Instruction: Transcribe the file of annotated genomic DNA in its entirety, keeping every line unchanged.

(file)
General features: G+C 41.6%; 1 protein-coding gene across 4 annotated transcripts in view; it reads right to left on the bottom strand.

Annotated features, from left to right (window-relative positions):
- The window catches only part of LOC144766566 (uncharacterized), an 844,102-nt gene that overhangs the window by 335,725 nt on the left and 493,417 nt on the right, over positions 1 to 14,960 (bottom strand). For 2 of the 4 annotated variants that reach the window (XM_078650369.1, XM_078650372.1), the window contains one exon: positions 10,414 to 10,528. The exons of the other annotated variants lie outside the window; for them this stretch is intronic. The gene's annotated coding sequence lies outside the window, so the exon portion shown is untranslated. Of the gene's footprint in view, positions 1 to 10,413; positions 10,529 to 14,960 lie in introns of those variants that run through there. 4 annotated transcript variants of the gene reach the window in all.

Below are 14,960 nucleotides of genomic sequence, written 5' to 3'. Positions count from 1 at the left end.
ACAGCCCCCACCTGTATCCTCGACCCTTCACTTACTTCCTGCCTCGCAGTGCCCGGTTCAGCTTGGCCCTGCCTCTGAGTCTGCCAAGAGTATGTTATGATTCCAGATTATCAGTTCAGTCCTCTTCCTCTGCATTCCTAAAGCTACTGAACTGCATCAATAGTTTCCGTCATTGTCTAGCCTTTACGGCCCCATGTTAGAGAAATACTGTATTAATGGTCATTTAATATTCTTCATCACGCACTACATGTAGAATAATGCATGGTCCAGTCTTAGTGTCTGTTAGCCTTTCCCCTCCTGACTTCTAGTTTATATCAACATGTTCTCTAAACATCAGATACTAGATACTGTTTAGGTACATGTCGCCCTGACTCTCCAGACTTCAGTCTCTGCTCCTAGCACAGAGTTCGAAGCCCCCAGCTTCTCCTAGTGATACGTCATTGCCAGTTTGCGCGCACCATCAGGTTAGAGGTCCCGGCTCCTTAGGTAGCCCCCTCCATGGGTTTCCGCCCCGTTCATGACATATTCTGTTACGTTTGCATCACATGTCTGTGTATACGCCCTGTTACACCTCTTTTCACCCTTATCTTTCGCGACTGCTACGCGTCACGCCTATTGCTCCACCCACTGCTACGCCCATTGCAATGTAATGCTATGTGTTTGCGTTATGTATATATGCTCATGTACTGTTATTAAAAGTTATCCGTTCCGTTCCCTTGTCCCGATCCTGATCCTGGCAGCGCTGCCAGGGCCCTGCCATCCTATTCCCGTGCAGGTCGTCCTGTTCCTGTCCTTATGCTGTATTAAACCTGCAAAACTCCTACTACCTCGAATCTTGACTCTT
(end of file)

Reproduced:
General features: G+C 41.6%; 1 protein-coding gene across 4 annotated transcripts in view; it reads right to left on the bottom strand.

Annotated features, from left to right (window-relative positions):
- The window catches only part of LOC144766566 (uncharacterized), an 844,102-nt gene that overhangs the window by 335,725 nt on the left and 493,417 nt on the right, over positions 1 to 14,960 (bottom strand). For 2 of the 4 annotated variants that reach the window (XM_078650369.1, XM_078650372.1), the window contains one exon: positions 10,414 to 10,528. The exons of the other annotated variants lie outside the window; for them this stretch is intronic. The gene's annotated coding sequence lies outside the window, so the exon portion shown is untranslated. Of the gene's footprint in view, positions 1 to 10,413; positions 10,529 to 14,960 lie in introns of those variants that run through there. 4 annotated transcript variants of the gene reach the window in all.

Below are 14,960 nucleotides of genomic sequence, written 5' to 3'. Positions count from 1 at the left end.
ACAGCCCCCACCTGTATCCTCGACCCTTCACTTACTTCCTGCCTCGCAGTGCCCGGTTCAGCTTGGCCCTGCCTCTGAGTCTGCCAAGAGTATGTTATGATTCCAGATTATCAGTTCAGTCCTCTTCCTCTGCATTCCTAAAGCTACTGAACTGCATCAATAGTTTCCGTCATTGTCTAGCCTTTACGGCCCCATGTTAGAGAAATACTGTATTAATGGTCATTTAATATTCTTCATCACGCACTACATGTAGAATAATGCATGGTCCAGTCTTAGTGTCTGTTAGCCTTTCCCCTCCTGACTTCTAGTTTATATCAACATGTTCTCTAAACATCAGATACTAGATACTGTTTAGGTACATGTCGCCCTGACTCTCCAGACTTCAGTCTCTGCTCCTAGCACAGAGTTCGAAGCCCCCAGCTTCTCCTAGTGATACGTCATTGCCAGTTTGCGCGCACCATCAGGTTAGAGGTCCCGGCTCCTTAGGTAGCCCCCTCCATGGGTTTCCGCCCCGTTCATGACATATTCTGTTACGTTTGCATCACATGTCTGTGTATACGCCCTGTTACACCTCTTTTCACCCTTATCTTTCGCGACTGCTACGCGTCACGCCTATTGCTCCACCCACTGCTACGCCCATTGCAATGTAATGCTATGTGTTTGCGTTATGTATATATGCTCATGTACTGTTATTAAAAGTTATCCGTTCCGTTCCCTTGTCCCGATCCTGATCCTGGCAGCGCTGCCAGGGCCCTGCCATCCTATTCCCGTGCAGGTCGTCCTGTTCCTGTCCTTATGCTGTATTAAACCTGCAAAACTCCTACTACCTCGAATCTTGACTCTT